“How Am I Going, Coach?”—The Effect of Augmented Feedback During Small-Sided Games on Locomotor, Physiological, and Perceptual Responses

in International Journal of Sports Physiology and Performance
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Purpose: To investigate whether providing global positioning system feedback to players between bouts of small-sided games (SSGs) can alter locomotor, physiological, and perceptual responses. Methods: Using a reverse counterbalanced design, 20 male university rugby players received either feedback or no feedback during “off-side” touch rugby SSGs. Eight 5v5, 6 × 4-minute SSGs were played over 4 d. Teams were assigned to a feedback or no-feedback condition (control) each day, with feedback provided during the 2-min between-bouts rest interval. Locomotor, heart rate, and differential rating of perceived exertion of breathlessness and leg-muscle exertion were measured and analyzed using a linear mixed model. Outcomes were reported using effect sizes (ES) and 90% confidence intervals (CI), and then interpreted via magnitude-based decisions. Results: Very likely trivial to unclear differences at all time points were observed in heart rate and differential rating of perceived exertion measures. Possibly to very likely trivial effects were observed between conditions, including total distance (ES = 0.15; 90 CI, −0.03 to 0.34), high-speed distance (ES = −0.07; 90 CI, −0.27 to 0.13), and maximal sprint speed (ES = 0.11; 90% CI, −0.11 to 0.34). All within-bout comparisons showed very likely to unclear differences, apart from possible increases in low-speed distance in bout 2 (ES = 0.23; 90% CI, 0.01 to 0.46) and maximal sprint speed in bout 4 (ES = 0.21; 90% CI, −0.04 to 0.45). Conclusions: In this study, verbal feedback did not alter locomotor, physiological, or perceptual responses in rugby players during SSGs. This may be due to contextual factors (eg, opposition) or the type (ie, distance) or low frequency of feedback provided.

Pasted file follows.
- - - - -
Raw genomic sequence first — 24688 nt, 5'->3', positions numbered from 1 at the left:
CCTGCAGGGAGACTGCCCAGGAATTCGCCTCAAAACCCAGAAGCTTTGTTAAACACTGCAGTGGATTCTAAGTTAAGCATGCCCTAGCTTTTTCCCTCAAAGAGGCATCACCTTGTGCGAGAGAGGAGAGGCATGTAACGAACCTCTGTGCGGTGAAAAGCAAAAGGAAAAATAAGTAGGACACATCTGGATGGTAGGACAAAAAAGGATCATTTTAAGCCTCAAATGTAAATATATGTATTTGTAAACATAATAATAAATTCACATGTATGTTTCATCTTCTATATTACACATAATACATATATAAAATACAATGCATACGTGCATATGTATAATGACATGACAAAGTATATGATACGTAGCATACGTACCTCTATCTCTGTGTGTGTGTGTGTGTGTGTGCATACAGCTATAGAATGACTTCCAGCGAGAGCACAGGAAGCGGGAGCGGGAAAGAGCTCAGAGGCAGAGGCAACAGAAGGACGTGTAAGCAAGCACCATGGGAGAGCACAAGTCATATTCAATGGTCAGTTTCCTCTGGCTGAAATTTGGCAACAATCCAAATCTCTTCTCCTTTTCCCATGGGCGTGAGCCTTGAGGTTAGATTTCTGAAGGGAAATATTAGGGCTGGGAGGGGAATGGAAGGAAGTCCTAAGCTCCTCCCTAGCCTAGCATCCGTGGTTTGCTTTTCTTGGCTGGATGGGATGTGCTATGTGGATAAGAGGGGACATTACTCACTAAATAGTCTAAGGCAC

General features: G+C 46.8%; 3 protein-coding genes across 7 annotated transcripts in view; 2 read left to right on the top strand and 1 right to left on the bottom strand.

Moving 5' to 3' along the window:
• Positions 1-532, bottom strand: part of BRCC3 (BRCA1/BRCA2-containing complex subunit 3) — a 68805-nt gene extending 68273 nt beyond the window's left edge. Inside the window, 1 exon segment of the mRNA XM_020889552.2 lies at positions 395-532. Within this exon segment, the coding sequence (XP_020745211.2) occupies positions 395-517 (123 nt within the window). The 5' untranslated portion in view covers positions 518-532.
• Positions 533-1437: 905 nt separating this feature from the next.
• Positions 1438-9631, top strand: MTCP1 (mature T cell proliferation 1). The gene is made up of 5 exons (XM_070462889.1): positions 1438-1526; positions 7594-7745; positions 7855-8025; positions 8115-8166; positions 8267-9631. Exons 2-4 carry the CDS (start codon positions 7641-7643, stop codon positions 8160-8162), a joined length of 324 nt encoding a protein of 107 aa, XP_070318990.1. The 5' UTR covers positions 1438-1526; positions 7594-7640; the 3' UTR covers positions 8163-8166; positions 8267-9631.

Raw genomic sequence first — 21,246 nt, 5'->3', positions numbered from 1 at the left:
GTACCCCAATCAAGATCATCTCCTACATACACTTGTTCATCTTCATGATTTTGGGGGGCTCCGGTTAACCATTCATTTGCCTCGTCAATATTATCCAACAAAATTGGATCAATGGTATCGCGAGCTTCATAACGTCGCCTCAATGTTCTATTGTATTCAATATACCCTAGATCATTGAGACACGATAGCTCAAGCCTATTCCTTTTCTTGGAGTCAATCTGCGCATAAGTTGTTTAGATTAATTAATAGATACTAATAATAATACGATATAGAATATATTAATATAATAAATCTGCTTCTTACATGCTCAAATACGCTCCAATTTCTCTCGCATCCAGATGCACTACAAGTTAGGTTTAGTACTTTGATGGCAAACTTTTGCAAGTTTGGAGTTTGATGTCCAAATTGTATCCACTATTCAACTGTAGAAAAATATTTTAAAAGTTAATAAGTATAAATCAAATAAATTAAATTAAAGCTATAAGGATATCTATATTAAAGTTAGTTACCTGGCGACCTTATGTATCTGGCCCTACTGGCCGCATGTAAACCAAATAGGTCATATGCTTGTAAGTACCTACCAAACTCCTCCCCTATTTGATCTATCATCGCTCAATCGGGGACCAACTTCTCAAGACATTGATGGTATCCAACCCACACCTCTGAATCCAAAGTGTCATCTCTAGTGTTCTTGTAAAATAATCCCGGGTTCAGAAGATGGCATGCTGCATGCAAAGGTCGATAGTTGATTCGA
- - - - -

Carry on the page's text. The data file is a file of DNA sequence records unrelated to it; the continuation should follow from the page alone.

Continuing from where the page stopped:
Weakley is with the School of Health and Behavioural Sciences, Australian Catholic University, Brisbane, QLD, Australia. Weakley, Read, Ramirez-Lopez, Jones, and Cumminsis are with the Centre for Sports Performance, Inst for Sport, Physical Activity and Leisure, Leeds Beckett University, Leeds, United Kingdom. Fullagar is with the Faculty of Health, University of Technology Sydney, Sydney, NSW, Australia. Jones is also with Leeds Rhinos Rugby Football League Club, Leeds, United Kingdom; Rugby Football League, Leeds, United Kingdom; and the Faculty of Health Sciences, University of Cape Town, Cape Town, South Africa. Jones and Cummins are also with the School of Science and Technology, University of New England, Armidale, NSW, Australia. Sampson is with the Centre for Human and Applied Physiology, University of Wollongong, Wollongong, NSW, Australia.

Weakley (j.j.weakley@leedsbeckett.ac.uk) is corresponding author.
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